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Progress Toward the Elimination of Tuberculosis -- United States, 1998

In 1998, a total of 18,361 tuberculosis (TB) cases were reported from the 50 states and the District of Columbia, a decrease of 8% from 1997 and 31% from 1992, the height of the TB resurgence in the United States (1,2). The 1998 rate of 6.8 per 100,000 population was 35% lower than in 1992 (10.5) but remained above the national goal for 2000 of 3.5 (3) (Table 1). This report summarizes national TB surveillance data for 1998 and compares them with similar data from previous years. The findings indicate that the overall number of TB cases continued to decrease, and that trends in the number of reported cases and TB incidence varied by geographic area and population characteristics.

All states reported at least one case in 1998, and 18 states reported less than 100 cases. Among the states reporting less than 100 cases in 1998, 17 reported less than 100 cases in 1992, and 14 had no change or a decrease in the number of reported cases in 1998 compared with 1992 (Table 1). Among all states, the proportion of counties reporting no TB cases increased from 42% in 1992 to 49% in 1998; these counties represented 11% of the total U.S. population in 1998. The 1998 TB rate in 19 states was lower than the 2000 national goal (3).

California, Florida, Illinois, New York, and Texas reported the highest number of cases in 1998 and represented 54% of all reported TB cases. During 1992-1998, the five states observed a marked decrease in the number of new cases and together accounted for 68% of the overall decrease. The four cities with the highest number of TB cases were New York (1558), Los Angeles (544), Chicago (473), and Houston (424). The number of reported cases in all four cities decreased between 1992 and 1998: 59% in New York, 51% in Los Angeles, and 41% in Chicago and Houston, and together these cities accounted for 41% of the overall decline in the number of reported TB cases in the United States.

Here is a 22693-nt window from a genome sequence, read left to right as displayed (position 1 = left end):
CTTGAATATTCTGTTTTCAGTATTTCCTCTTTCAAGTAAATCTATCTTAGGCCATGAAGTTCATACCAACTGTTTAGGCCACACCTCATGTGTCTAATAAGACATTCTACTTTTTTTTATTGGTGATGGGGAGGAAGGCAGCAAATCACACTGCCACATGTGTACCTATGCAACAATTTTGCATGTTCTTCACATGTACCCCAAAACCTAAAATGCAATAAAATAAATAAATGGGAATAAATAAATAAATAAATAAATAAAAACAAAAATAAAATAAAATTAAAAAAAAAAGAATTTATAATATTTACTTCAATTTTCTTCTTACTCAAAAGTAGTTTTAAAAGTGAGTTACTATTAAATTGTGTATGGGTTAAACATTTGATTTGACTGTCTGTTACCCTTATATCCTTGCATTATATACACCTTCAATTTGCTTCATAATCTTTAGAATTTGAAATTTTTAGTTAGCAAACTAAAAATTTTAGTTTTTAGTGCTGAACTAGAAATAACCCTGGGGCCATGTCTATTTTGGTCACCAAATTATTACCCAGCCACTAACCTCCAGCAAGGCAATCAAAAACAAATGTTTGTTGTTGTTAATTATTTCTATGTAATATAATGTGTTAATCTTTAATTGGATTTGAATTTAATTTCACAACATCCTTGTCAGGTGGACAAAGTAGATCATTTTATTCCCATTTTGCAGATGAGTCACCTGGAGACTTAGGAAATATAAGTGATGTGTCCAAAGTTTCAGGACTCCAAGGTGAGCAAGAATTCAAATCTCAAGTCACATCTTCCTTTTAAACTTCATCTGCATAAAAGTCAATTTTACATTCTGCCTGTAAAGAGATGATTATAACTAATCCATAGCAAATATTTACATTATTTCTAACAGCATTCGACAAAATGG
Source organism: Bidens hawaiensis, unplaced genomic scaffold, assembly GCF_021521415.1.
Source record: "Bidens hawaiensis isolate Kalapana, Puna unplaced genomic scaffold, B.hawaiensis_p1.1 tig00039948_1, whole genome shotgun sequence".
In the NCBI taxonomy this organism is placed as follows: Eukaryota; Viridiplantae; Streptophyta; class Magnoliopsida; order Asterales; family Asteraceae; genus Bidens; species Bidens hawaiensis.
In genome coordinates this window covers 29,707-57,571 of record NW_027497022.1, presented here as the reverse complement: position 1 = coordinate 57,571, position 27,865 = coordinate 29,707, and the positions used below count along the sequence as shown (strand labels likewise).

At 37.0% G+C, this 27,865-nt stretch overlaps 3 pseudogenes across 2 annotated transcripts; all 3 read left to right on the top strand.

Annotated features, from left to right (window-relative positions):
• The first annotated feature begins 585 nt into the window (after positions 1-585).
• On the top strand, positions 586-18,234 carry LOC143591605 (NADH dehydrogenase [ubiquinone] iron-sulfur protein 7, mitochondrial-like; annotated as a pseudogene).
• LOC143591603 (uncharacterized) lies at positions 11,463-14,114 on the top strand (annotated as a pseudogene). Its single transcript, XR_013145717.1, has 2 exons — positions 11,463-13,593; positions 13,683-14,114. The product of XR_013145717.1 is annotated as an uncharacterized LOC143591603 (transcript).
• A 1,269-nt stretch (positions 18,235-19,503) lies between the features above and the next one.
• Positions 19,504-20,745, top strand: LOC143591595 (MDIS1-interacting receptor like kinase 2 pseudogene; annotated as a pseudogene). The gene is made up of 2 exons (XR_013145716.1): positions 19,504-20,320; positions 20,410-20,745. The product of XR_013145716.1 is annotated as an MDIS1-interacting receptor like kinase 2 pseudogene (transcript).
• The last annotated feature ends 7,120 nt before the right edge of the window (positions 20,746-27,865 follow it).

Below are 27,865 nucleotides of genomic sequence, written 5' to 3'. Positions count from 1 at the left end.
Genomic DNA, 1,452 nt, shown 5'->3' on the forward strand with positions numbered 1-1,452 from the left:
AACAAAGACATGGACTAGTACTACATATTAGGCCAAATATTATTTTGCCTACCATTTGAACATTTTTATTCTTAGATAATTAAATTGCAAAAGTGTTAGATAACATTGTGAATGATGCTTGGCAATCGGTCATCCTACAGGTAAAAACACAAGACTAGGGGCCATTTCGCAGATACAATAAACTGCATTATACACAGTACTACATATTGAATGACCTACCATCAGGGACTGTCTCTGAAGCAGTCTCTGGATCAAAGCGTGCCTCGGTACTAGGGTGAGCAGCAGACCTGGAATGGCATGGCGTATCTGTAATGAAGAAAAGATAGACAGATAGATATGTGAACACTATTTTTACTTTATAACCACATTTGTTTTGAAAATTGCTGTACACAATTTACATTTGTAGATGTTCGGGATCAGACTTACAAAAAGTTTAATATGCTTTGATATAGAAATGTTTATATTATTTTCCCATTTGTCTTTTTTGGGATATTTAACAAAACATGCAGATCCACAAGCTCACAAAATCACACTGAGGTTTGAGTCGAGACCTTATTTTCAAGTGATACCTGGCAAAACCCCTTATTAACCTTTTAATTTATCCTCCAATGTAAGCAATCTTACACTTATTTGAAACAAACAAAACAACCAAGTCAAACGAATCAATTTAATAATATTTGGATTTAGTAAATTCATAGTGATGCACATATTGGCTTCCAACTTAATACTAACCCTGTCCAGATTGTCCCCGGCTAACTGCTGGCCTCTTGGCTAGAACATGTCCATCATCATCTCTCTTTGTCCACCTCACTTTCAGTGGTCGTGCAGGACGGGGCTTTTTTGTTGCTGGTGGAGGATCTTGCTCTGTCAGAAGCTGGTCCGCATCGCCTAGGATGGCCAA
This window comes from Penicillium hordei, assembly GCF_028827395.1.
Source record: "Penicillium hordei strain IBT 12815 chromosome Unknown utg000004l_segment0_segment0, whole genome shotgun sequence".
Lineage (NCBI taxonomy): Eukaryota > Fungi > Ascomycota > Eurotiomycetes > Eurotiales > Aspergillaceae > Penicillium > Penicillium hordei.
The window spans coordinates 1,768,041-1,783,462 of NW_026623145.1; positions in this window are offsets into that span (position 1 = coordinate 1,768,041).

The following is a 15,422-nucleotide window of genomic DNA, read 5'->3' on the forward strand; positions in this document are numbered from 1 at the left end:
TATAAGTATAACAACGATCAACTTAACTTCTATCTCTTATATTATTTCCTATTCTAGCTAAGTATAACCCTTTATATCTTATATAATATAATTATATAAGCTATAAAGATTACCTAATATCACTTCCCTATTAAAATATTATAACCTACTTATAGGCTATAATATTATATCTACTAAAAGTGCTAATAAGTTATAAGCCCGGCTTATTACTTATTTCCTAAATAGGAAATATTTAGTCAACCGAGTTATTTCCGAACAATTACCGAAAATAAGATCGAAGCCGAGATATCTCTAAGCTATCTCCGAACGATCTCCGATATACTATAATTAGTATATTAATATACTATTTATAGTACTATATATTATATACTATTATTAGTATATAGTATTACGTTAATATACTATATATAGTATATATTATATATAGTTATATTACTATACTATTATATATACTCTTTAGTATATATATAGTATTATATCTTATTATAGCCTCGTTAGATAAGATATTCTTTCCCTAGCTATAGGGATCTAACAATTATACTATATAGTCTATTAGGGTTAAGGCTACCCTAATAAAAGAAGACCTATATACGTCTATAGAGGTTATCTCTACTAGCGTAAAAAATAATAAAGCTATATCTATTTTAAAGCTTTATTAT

The number of reported TB cases in 1998 compared with 1992 decreased in both sexes and all age groups at varying rates (Table 2). The largest decrease occurred among children aged less than 15 years and adults aged 25-44 years. During 1992-1998, the number of cases in U.S.-born persons decreased 44%, and the number of cases in foreign-born persons increased 4%. The proportion of TB cases among foreign-born persons steadily increased, from 27% in 1992 to 42% in 1998. The TB rate in foreign-born persons remained approximately four to six times higher than for U.S.-born persons. In 1998, among the 7591 TB cases in foreign-born persons, the birth countries with the highest number of cases were Mexico with 1757 (23%), Philippines with 968 (13%), and Vietnam with 748 (10%).